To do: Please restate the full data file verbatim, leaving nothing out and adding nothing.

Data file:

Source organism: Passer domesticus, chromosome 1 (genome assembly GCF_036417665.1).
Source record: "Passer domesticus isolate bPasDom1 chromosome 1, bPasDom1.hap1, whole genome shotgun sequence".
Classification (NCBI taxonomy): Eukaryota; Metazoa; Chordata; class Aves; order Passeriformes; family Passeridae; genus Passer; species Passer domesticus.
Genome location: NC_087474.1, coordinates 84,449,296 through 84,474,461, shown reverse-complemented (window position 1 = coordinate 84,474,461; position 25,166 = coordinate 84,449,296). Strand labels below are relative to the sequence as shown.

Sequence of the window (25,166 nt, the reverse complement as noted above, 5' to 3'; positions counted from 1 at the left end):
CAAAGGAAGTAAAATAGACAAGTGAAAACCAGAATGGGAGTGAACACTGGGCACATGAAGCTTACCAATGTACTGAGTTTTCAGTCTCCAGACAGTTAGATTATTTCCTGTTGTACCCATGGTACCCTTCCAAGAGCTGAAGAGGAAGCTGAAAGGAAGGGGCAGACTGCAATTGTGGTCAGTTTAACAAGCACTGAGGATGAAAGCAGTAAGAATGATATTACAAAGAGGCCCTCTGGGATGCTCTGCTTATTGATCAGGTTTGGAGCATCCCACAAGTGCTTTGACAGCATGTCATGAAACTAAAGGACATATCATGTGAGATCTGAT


Source organism: Passer domesticus, chromosome 1 (genome assembly GCF_036417665.1).
Source record: "Passer domesticus isolate bPasDom1 chromosome 1, bPasDom1.hap1, whole genome shotgun sequence".
Classification (NCBI taxonomy): Eukaryota; Metazoa; Chordata; class Aves; order Passeriformes; family Passeridae; genus Passer; species Passer domesticus.
Genome location: NC_087474.1, coordinates 84,449,296 through 84,474,461, shown reverse-complemented (window position 1 = coordinate 84,474,461; position 25,166 = coordinate 84,449,296). Strand labels below are relative to the sequence as shown.

Sequence of the window (25,166 nt, the reverse complement as noted above, 5' to 3'; positions counted from 1 at the left end):
CAAAGGAAGTAAAATAGACAAGTGAAAACCAGAATGGGAGTGAACACTGGGCACATGAAGCTTACCAATGTACTGAGTTTTCAGTCTCCAGACAGTTAGATTATTTCCTGTTGTACCCATGGTACCCTTCCAAGAGCTGAAGAGGAAGCTGAAAGGAAGGGGCAGACTGCAATTGTGGTCAGTTTAACAAGCACTGAGGATGAAAGCAGTAAGAATGATATTACAAAGAGGCCCTCTGGGATGCTCTGCTTATTGATCAGGTTTGGAGCATCCCACAAGTGCTTTGACAGCATGTCATGAAACTAAAGGACATATCATGTGAGATCTGAT